The vast majority of men with advanced prostate cancer will eventually develop bone metastases. Given this fact it is important to understand what is meant by the term bone metastases.

Bones serve as the supporting framework of our bodies. Like the rest of us bones are constructed of cells. These cells compose a network or matrix of fibrous tissue which allow minerals such as calcium to become attached, giving our bones strength and hardness.

The bone contains two different types of cells, the osteoblast cells that form new bone and the osteoclast cells that dissolve old bone. Both of these cell types are in constant action, but they are normally in balance with each other. Osteoclast cells break down old bone while osteoblast cells work to replace the cells destroyed by the osteoclast cells. In the healthy body these two opposing forces work together in harmony, maintaining a perfect balance of healthy and strong bone.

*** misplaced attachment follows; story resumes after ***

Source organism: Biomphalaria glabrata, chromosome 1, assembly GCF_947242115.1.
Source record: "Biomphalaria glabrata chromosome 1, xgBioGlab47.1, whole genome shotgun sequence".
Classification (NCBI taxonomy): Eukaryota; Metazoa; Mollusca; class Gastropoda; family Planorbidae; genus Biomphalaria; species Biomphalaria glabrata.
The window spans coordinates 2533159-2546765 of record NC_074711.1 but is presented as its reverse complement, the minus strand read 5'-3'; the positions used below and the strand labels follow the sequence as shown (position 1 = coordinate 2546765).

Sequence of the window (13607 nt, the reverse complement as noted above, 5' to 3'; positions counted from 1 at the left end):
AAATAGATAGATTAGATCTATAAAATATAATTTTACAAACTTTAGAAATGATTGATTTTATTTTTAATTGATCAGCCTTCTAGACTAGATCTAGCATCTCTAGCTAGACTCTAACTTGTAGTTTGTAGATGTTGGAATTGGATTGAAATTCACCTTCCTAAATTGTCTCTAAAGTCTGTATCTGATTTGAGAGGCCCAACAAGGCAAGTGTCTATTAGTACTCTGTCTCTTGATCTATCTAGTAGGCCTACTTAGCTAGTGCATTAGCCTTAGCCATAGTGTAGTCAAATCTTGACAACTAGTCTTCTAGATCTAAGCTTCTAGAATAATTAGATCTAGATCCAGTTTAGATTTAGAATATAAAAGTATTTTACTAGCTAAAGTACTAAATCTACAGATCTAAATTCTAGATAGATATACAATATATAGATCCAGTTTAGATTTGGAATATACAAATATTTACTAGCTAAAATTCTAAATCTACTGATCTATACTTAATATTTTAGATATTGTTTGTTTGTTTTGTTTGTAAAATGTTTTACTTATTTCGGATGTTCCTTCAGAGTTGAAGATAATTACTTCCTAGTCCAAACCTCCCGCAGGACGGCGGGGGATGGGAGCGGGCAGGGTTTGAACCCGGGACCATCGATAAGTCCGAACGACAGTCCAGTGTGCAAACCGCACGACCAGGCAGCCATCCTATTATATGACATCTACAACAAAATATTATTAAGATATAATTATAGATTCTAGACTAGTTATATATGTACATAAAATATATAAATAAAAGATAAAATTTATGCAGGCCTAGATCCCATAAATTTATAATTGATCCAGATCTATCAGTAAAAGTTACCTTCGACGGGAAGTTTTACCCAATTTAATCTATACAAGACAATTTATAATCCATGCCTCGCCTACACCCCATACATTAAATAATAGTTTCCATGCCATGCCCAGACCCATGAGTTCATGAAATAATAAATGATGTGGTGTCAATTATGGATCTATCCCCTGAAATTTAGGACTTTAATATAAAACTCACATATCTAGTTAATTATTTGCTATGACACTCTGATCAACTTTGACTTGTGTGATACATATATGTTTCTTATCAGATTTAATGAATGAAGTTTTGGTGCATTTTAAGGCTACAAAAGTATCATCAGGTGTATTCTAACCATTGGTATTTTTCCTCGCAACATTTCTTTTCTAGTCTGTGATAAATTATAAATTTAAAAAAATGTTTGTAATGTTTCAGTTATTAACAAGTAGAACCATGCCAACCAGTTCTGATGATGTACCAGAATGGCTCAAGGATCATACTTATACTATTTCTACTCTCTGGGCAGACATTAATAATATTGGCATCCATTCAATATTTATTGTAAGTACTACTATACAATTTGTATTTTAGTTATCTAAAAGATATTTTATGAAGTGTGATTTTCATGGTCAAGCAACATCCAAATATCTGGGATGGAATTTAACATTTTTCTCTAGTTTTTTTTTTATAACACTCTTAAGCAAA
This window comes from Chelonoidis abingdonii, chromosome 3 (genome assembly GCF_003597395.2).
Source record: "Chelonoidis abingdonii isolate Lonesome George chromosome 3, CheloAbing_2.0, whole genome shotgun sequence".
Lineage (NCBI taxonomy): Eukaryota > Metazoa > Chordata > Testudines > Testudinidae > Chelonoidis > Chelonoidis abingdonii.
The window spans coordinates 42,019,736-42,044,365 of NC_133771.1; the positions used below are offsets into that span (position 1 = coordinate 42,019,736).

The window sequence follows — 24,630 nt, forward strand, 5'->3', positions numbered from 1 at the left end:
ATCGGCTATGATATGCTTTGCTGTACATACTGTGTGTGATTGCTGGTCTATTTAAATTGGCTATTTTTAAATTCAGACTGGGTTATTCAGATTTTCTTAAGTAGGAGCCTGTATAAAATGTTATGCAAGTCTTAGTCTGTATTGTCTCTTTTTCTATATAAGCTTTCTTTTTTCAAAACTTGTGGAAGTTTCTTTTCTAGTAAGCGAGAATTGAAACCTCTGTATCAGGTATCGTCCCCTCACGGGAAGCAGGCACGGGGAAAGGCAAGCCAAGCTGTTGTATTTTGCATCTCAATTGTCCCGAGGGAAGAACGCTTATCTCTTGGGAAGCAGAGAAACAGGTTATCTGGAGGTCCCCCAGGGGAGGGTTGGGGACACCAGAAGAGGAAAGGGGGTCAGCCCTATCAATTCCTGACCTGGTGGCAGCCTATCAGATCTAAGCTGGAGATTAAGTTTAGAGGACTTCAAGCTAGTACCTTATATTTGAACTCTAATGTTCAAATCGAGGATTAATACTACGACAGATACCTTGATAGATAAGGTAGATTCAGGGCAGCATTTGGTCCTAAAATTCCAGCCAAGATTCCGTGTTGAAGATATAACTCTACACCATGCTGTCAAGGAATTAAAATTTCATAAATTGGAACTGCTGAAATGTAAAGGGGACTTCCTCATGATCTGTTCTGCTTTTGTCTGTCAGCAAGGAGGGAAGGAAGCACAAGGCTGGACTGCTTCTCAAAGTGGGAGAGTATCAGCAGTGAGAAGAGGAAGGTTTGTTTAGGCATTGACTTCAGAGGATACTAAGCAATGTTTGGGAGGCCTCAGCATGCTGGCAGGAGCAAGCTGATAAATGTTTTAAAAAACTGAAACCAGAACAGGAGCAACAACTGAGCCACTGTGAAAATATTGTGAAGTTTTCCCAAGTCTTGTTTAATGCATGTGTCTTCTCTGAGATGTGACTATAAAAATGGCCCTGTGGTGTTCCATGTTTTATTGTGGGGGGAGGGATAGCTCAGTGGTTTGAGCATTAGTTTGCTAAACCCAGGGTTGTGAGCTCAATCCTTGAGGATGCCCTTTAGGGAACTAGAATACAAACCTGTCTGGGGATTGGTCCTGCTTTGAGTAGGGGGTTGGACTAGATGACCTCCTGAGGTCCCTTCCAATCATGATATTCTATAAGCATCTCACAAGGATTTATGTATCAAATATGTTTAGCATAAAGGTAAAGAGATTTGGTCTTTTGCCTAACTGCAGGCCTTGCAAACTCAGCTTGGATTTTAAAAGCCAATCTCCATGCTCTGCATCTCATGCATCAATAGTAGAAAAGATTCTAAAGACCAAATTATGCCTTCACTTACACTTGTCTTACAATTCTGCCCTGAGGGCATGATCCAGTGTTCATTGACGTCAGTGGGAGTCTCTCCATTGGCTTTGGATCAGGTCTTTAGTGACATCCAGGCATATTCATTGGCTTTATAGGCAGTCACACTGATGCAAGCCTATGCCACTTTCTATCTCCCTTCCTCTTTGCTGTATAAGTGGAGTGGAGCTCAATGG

Prostate cancer can spread to nearly all tissues of the body, however, bone is the most common site for prostate cancer spread. When this happens we have prostate cancer bone metastases, not bone cancer that is a different and unrelated disease that actually starts in the bone.

Prostate cancer metastases can occur in any bone in the body, but are most often found in bones near the central axis of the body. The spine is the most common site of bone metastasis, however other common sites are the hip-bone (pelvis), upper leg bone (femur), upper arm bone (humerus), ribs and the skull.

Once prostate cancer has spread to the bones or to other sites in the body it cannot be cured. However, it can still be treated with the goal oft shrinking, stopping, or slowing its growth.

This allows you to be able to live longer with a much improved quality of life.

Joel T. Nowak, M.A., M.S.W.